“Don’t do it.  Don’t even think about it.  If you try, you die.” Those harsh, penetrating words are seared on my memory bank like a branded cow.  What circumstances prompted such grim advice you ask?  What was I attempting to do?  Jump out of an airplane? NOPE. Run with the bulls in Pamplona? NOPE. Swim in a shark tank? NOPE. I was simply trying to do what women have done since the dawn of time and what women continue to do 255 times every minute of everyday…have a baby.  So why the inauspicious hoopla?  Well, let me explain – I have lupus and one of the most highly debatable conversations among patients with lupus and their doctors is whether it is safe or even possible to become pregnant. 

young pregnant woman looking at baby scan

A few years ago, when I approached my doctors regarding my desire to begin my journey to become a mother; I was made to feel that lupus and pregnancy were about as compatible as oil and water.  They don’t mix well – so don’t go there. Being a stubborn individual, of course I did go there but I didn’t take the first “no” for an answer.  I didn’t take the second, third or forth “no” for an answer either.  Although my stamina started to dwindle when even the high-risk doctors gave me the bleak scenario rundown.  Behind door number one: kidney failure.  Behind door number two: miscarriage and pre-term birth.  Behind door number three: preeclampsia and possible death.  Well doesn’t that sound like a jolly holiday?  Hmm…which door do I choose?

Thankfully, a recent study done at the Hospital for Special Surgery in New York is providing lupus patients with a more hopeful scenario.  Dr. Jane Salmon and her pioneering team of researchers have shown that most women can expect a good pregnancy outcome if their lupus is inactive and they are free of certain risk factors! Their findings are a culmination of a ten year study known as PROMISSE (Predictors of Pregnancy Outcome: bioMarkers In antiphospholipid antibody Syndrome and Systemic lupus Erythematosus) and was launched to help identify risk factors that predict poor pregnancy outcomes in women with lupus and antiphospholipid antibody syndrome.  “In the past, lupus patients were advised not to become pregnant because of potential risks to their health and that of their baby” Dr. Salmon states, “Our findings provide a clear direction for counseling patients and reassuring women with inactive lupus. We also learned that patients with specific clinical features and certain antibodies that can be detected early in pregnancy by blood tests have an increased risk of serious pregnancy complications.”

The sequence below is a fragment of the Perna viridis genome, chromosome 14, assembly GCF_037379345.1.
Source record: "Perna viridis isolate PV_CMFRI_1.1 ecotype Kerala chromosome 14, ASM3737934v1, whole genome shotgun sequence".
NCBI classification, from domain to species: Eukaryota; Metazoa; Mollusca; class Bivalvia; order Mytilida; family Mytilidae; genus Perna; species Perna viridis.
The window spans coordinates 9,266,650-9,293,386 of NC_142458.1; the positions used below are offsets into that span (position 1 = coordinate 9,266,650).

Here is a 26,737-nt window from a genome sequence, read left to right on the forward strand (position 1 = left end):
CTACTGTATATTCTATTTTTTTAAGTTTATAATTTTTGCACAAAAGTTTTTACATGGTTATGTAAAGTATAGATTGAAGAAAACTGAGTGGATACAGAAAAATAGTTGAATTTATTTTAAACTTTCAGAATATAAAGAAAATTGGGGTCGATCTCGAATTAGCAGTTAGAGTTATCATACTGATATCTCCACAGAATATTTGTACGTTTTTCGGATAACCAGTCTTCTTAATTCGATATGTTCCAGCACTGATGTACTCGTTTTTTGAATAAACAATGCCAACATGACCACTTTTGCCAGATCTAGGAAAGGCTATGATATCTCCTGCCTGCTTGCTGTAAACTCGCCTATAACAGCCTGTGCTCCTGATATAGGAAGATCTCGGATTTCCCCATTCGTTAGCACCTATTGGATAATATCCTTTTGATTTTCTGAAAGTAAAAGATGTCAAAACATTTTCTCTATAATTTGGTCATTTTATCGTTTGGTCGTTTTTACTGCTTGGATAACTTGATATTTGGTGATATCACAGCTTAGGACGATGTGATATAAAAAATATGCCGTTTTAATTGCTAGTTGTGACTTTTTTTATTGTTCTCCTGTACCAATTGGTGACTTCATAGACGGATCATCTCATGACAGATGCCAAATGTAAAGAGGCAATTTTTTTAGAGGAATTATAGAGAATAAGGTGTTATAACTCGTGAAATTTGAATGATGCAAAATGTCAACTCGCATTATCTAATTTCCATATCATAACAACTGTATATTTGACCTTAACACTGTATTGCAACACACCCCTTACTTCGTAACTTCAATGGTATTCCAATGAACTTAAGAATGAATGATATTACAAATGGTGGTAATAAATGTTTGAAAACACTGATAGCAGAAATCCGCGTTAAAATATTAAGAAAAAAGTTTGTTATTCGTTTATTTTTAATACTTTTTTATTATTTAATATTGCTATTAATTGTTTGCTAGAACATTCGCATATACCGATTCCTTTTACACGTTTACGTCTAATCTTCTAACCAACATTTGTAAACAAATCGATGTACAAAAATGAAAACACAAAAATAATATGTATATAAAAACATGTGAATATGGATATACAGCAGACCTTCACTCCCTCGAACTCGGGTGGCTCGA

Of the 385 multi-ethnic pregnant women who were enrolled in the study, 81% of the pregnancies were free from complications.  The women who were involved in this study all had inactive or stable to moderate lupus disease activity at the time of enrollment but had at least one or more risk factors: a specific antiphospholipid antibody in the blood, a history of hypertension, and/or a low platelet count. Dr. Salmon seems extremely optimistic about these positive results, “It was exciting to see that severe lupus flares occurred in less than three percent of women during pregnancy,” said Dr. Salmon. “Lupus patients and their doctors can be confident of a good pregnancy outcome in most cases if lupus is quiescent when they become pregnant. Our findings now allow clinicians to identify the patients at high risk and manage them accordingly.”

This is incredibly uplifting news for women in the lupus community (insert happy dance here)! I hope that this article from Dr. Salmon and her team inspires other women who are diagnosed with this disease to know that just because they have lupus, doesn’t mean that they have to give up their dream of becoming a mother. Lupus and pregnancy may not be the best scenario, but now we know it is not the worst and it is definitely worth playing out. I personally was not seen by Dr. Salmon and did not participate in this study. 

However, I did finally find a high risk OB/GYN and an amazing rheumatologist that would take a chance on treating me while I was pregnant.  At the time, my lupus was stable but my history of hypertension and kidney issues was disconcerting.  Thankfully, for all intent and purposes, I had a normal pregnancy.  I was induced at 37 weeks when my hypertension came back, then had a cesarean section in the end due to fetal distress.  However, my little boy was born healthy and I recovered without any complications.  I wish I had read this study when I was told lupus and pregnancy was a no-no.  Because to me…it was a big yes-YES and I have never regretted my decision to become a mommy. Back to top  


Sources: www.hss.edu

Author:  Kelli Roseta

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